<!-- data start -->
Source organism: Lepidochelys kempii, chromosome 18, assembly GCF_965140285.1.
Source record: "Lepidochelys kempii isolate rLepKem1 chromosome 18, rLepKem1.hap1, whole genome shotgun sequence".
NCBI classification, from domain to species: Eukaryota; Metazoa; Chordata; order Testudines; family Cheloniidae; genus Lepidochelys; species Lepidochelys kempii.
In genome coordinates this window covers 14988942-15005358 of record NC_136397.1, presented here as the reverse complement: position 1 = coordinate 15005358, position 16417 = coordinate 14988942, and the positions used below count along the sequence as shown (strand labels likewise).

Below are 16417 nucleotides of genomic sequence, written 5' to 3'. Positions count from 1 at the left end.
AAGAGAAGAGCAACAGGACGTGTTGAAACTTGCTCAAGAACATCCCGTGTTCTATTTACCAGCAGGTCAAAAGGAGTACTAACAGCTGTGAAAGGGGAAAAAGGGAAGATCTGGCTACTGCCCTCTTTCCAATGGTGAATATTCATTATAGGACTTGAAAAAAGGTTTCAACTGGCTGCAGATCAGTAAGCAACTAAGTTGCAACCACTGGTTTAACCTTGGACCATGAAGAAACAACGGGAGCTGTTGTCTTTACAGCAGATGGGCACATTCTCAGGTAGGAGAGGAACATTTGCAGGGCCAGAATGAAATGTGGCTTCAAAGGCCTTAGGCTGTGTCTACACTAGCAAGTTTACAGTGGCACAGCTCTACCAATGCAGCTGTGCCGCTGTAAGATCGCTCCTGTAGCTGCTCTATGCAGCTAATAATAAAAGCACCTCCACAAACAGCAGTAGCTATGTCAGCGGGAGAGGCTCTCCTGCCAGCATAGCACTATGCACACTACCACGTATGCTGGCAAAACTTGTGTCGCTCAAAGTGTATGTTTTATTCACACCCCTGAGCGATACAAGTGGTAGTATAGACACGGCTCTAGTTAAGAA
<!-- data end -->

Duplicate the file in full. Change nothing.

Source organism: Lepidochelys kempii, chromosome 18, assembly GCF_965140285.1.
Source record: "Lepidochelys kempii isolate rLepKem1 chromosome 18, rLepKem1.hap1, whole genome shotgun sequence".
NCBI classification, from domain to species: Eukaryota; Metazoa; Chordata; order Testudines; family Cheloniidae; genus Lepidochelys; species Lepidochelys kempii.
In genome coordinates this window covers 14988942-15005358 of record NC_136397.1, presented here as the reverse complement: position 1 = coordinate 15005358, position 16417 = coordinate 14988942, and the positions used below count along the sequence as shown (strand labels likewise).

Below are 16417 nucleotides of genomic sequence, written 5' to 3'. Positions count from 1 at the left end.
AAGAGAAGAGCAACAGGACGTGTTGAAACTTGCTCAAGAACATCCCGTGTTCTATTTACCAGCAGGTCAAAAGGAGTACTAACAGCTGTGAAAGGGGAAAAAGGGAAGATCTGGCTACTGCCCTCTTTCCAATGGTGAATATTCATTATAGGACTTGAAAAAAGGTTTCAACTGGCTGCAGATCAGTAAGCAACTAAGTTGCAACCACTGGTTTAACCTTGGACCATGAAGAAACAACGGGAGCTGTTGTCTTTACAGCAGATGGGCACATTCTCAGGTAGGAGAGGAACATTTGCAGGGCCAGAATGAAATGTGGCTTCAAAGGCCTTAGGCTGTGTCTACACTAGCAAGTTTACAGTGGCACAGCTCTACCAATGCAGCTGTGCCGCTGTAAGATCGCTCCTGTAGCTGCTCTATGCAGCTAATAATAAAAGCACCTCCACAAACAGCAGTAGCTATGTCAGCGGGAGAGGCTCTCCTGCCAGCATAGCACTATGCACACTACCACGTATGCTGGCAAAACTTGTGTCGCTCAAAGTGTATGTTTTATTCACACCCCTGAGCGATACAAGTGGTAGTATAGACACGGCTCTAGTTAAGAA